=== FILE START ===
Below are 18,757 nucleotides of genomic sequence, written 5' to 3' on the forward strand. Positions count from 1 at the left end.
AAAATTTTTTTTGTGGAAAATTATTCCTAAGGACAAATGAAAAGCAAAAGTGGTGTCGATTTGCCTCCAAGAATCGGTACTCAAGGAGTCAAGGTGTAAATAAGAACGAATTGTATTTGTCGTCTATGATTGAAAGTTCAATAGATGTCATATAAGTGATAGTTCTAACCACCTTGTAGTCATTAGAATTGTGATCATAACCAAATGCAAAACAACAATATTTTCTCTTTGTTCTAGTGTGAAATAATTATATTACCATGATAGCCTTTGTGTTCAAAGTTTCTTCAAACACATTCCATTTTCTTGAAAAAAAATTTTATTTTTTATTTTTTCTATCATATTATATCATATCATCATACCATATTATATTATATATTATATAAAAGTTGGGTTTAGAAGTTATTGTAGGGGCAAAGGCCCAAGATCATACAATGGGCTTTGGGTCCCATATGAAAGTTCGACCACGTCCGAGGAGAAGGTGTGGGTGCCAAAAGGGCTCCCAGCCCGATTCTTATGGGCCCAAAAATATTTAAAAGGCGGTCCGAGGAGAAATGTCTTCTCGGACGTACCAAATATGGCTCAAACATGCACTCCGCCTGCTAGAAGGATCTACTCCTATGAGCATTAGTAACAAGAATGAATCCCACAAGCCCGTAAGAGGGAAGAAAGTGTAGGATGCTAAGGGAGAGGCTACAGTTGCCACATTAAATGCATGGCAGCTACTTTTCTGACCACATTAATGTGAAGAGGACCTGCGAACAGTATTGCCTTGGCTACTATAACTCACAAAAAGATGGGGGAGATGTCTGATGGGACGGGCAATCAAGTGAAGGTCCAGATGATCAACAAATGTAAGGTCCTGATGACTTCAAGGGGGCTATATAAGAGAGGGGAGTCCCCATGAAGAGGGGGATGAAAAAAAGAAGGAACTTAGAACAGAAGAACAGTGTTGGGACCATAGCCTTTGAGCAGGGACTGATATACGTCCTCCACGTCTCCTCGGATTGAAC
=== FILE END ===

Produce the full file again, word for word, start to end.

Below are 18,757 nucleotides of genomic sequence, written 5' to 3' on the forward strand. Positions count from 1 at the left end.
AAAATTTTTTTTGTGGAAAATTATTCCTAAGGACAAATGAAAAGCAAAAGTGGTGTCGATTTGCCTCCAAGAATCGGTACTCAAGGAGTCAAGGTGTAAATAAGAACGAATTGTATTTGTCGTCTATGATTGAAAGTTCAATAGATGTCATATAAGTGATAGTTCTAACCACCTTGTAGTCATTAGAATTGTGATCATAACCAAATGCAAAACAACAATATTTTCTCTTTGTTCTAGTGTGAAATAATTATATTACCATGATAGCCTTTGTGTTCAAAGTTTCTTCAAACACATTCCATTTTCTTGAAAAAAAATTTTATTTTTTATTTTTTCTATCATATTATATCATATCATCATACCATATTATATTATATATTATATAAAAGTTGGGTTTAGAAGTTATTGTAGGGGCAAAGGCCCAAGATCATACAATGGGCTTTGGGTCCCATATGAAAGTTCGACCACGTCCGAGGAGAAGGTGTGGGTGCCAAAAGGGCTCCCAGCCCGATTCTTATGGGCCCAAAAATATTTAAAAGGCGGTCCGAGGAGAAATGTCTTCTCGGACGTACCAAATATGGCTCAAACATGCACTCCGCCTGCTAGAAGGATCTACTCCTATGAGCATTAGTAACAAGAATGAATCCCACAAGCCCGTAAGAGGGAAGAAAGTGTAGGATGCTAAGGGAGAGGCTACAGTTGCCACATTAAATGCATGGCAGCTACTTTTCTGACCACATTAATGTGAAGAGGACCTGCGAACAGTATTGCCTTGGCTACTATAACTCACAAAAAGATGGGGGAGATGTCTGATGGGACGGGCAATCAAGTGAAGGTCCAGATGATCAACAAATGTAAGGTCCTGATGACTTCAAGGGGGCTATATAAGAGAGGGGAGTCCCCATGAAGAGGGGGATGAAAAAAAGAAGGAACTTAGAACAGAAGAACAGTGTTGGGACCATAGCCTTTGAGCAGGGACTGATATACGTCCTCCACGTCTCCTCGGATTGAAC